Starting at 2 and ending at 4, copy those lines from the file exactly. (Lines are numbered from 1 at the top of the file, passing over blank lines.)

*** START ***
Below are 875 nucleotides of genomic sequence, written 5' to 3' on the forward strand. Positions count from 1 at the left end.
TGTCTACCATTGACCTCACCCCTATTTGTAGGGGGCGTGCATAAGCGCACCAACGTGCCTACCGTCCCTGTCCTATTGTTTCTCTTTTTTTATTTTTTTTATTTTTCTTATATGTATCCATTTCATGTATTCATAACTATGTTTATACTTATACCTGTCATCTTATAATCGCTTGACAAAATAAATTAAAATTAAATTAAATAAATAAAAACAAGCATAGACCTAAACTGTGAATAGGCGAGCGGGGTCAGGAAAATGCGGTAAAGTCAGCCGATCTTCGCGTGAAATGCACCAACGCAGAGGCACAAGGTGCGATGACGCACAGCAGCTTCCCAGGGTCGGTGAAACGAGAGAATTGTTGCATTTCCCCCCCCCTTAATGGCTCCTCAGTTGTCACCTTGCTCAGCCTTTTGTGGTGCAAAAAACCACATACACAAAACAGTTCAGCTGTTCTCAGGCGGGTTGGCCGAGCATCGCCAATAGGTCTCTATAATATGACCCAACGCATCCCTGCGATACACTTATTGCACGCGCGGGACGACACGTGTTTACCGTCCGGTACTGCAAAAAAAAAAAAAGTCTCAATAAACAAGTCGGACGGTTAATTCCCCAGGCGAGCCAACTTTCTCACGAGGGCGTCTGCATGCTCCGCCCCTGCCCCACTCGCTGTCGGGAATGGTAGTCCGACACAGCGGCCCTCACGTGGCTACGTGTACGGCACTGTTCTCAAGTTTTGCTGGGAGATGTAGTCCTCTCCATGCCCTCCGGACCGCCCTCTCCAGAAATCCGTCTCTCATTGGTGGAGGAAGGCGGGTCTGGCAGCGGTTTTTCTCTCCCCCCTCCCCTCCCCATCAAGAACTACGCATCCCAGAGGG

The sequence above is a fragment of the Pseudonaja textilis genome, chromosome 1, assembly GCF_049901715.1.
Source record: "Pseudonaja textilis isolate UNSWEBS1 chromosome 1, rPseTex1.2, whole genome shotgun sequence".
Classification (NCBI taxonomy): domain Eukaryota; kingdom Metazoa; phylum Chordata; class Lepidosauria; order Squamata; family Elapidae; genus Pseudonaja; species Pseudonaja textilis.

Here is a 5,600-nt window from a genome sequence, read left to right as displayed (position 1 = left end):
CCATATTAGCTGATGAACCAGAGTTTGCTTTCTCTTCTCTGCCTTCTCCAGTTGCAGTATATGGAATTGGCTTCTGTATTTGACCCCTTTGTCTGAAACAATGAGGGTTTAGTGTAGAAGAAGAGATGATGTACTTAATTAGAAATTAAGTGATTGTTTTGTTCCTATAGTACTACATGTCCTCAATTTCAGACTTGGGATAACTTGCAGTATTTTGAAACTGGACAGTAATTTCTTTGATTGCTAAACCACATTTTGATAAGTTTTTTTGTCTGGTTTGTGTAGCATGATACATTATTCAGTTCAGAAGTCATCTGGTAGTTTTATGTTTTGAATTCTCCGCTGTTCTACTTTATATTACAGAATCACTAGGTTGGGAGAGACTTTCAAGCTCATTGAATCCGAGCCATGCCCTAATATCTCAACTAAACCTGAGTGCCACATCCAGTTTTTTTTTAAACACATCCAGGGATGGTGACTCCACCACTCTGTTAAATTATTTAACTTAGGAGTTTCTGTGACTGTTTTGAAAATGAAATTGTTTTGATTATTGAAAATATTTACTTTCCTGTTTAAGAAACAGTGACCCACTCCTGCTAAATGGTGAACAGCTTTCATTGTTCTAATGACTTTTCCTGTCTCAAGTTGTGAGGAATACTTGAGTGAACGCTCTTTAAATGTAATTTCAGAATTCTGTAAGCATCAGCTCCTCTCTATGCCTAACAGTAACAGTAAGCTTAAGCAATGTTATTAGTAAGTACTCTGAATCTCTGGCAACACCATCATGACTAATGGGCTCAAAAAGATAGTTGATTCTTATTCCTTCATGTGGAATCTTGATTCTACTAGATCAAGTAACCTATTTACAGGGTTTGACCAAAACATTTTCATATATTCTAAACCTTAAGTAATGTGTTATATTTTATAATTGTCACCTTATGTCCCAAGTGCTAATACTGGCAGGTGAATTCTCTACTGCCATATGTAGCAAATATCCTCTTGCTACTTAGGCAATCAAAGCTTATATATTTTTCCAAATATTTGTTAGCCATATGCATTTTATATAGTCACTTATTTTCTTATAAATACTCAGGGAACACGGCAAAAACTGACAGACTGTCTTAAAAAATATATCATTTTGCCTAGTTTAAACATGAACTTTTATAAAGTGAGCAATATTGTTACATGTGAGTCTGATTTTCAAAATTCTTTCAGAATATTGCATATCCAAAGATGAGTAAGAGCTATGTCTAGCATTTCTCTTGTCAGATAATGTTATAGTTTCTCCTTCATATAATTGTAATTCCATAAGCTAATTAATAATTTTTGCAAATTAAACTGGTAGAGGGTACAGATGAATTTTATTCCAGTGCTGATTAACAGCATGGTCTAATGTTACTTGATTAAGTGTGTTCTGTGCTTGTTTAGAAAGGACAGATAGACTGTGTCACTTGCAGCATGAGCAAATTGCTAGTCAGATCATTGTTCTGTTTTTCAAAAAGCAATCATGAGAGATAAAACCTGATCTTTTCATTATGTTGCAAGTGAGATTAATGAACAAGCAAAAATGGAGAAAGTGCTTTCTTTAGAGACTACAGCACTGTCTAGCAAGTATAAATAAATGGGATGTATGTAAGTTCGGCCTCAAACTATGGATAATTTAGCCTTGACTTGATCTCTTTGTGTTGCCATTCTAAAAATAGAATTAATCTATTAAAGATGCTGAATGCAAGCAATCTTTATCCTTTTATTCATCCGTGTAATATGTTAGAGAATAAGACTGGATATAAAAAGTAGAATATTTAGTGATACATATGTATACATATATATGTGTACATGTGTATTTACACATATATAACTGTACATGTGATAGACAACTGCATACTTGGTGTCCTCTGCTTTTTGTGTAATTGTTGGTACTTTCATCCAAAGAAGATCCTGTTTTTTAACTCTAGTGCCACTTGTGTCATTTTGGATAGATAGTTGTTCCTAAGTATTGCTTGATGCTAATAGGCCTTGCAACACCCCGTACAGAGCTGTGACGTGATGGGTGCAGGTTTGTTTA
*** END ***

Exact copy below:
TGTCTACCATTGACCTCACCCCTATTTGTAGGGGGCGTGCATAAGCGCACCAACGTGCCTACCGTCCCTGTCCTATTGTTTCTCTTTTTTTATTTTTTTTATTTTTCTTATATGTATCCATTTCATGTATTCATAACTATGTTTATACTTATACCTGTCATCTTATAATCGCTTGACAAAATAAATTAAAATTAAATTAAATAAATAAAAACAAGCATAGACCTAAACTGTGAATAGGCGAGCGGGGTCAGGAAAATGCGGTAAAGTCAGCCGATCTTCGCGTGAAATGCACCAACGCAGAGGCACAAGGTGCGATGACGCACAGCAGCTTCCCAGGGTCGGTGAAACGAGAGAATTGTTGCATTTCCCCCCCCCTTAATGGCTCCTCAGTTGTCACCTTGCTCAGCCTTTTGTGGTGCAAAAAACCACATACACAAAACAGTTCAGCTGTTCTCAGGCGGGTTGGCCGAGCATCGCCAATAGGTCTCTATAATATGACCCAACGCATCCCTGCGATACACTTATTGCACGCGCGGGACGACACGTGTTTACCGTCCGGTACTGCAAAAAAAAAAAAAGTCTCAATAAACAAGTCGGACGGTTAATTCCCCAGGCGAGCCAACTTTCTCACGAGGGCGTCTGCATGCTCCGCCCCTGCCCCACTCGCTGTCGGGAATGGTAGTCCGACACAGCGGCCCTCACGTGGCTACGTGTACGGCACTGTTCTCAAGTTTTGCTGGGAGATGTAGTCCTCTCCATGCCCTCCGGACCGCCCTCTCCAGAAATCCGTCTCTCATTGGTGGAGGAAGGCGGGTCTGGCAGCGGTTTTTCTCTCCCCCCTCCCCTCCCCATCAAGAACTACGCATCCCAGAGGG

The sequence above is a fragment of the Pseudonaja textilis genome, chromosome 1, assembly GCF_049901715.1.
Source record: "Pseudonaja textilis isolate UNSWEBS1 chromosome 1, rPseTex1.2, whole genome shotgun sequence".